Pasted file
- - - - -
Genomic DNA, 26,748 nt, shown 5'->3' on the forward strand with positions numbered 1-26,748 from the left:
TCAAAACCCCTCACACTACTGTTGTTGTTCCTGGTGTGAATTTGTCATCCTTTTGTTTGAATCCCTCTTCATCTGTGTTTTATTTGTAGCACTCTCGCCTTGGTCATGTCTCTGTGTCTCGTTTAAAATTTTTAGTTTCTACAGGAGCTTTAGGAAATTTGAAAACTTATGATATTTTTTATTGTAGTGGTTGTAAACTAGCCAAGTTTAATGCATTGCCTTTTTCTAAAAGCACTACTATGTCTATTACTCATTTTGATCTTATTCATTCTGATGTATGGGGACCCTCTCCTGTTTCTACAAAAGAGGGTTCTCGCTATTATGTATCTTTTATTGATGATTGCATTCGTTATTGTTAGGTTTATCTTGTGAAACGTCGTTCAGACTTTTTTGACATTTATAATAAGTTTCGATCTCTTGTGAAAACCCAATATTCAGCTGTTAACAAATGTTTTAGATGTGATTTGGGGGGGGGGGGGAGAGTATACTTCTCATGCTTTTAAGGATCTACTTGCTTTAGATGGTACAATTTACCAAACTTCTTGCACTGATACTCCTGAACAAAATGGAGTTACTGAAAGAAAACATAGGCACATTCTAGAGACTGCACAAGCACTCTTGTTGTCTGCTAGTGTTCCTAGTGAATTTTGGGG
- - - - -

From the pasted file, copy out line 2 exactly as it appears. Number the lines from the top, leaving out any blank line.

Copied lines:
TCAAAACCCCTCACACTACTGTTGTTGTTCCTGGTGTGAATTTGTCATCCTTTTGTTTGAATCCCTCTTCATCTGTGTTTTATTTGTAGCACTCTCGCCTTGGTCATGTCTCTGTGTCTCGTTTAAAATTTTTAGTTTCTACAGGAGCTTTAGGAAATTTGAAAACTTATGATATTTTTTATTGTAGTGGTTGTAAACTAGCCAAGTTTAATGCATTGCCTTTTTCTAAAAGCACTACTATGTCTATTACTCATTTTGATCTTATTCATTCTGATGTATGGGGACCCTCTCCTGTTTCTACAAAAGAGGGTTCTCGCTATTATGTATCTTTTATTGATGATTGCATTCGTTATTGTTAGGTTTATCTTGTGAAACGTCGTTCAGACTTTTTTGACATTTATAATAAGTTTCGATCTCTTGTGAAAACCCAATATTCAGCTGTTAACAAATGTTTTAGATGTGATTTGGGGGGGGGGGGGAGAGTATACTTCTCATGCTTTTAAGGATCTACTTGCTTTAGATGGTACAATTTACCAAACTTCTTGCACTGATACTCCTGAACAAAATGGAGTTACTGAAAGAAAACATAGGCACATTCTAGAGACTGCACAAGCACTCTTGTTGTCTGCTAGTGTTCCTAGTGAATTTTGGGG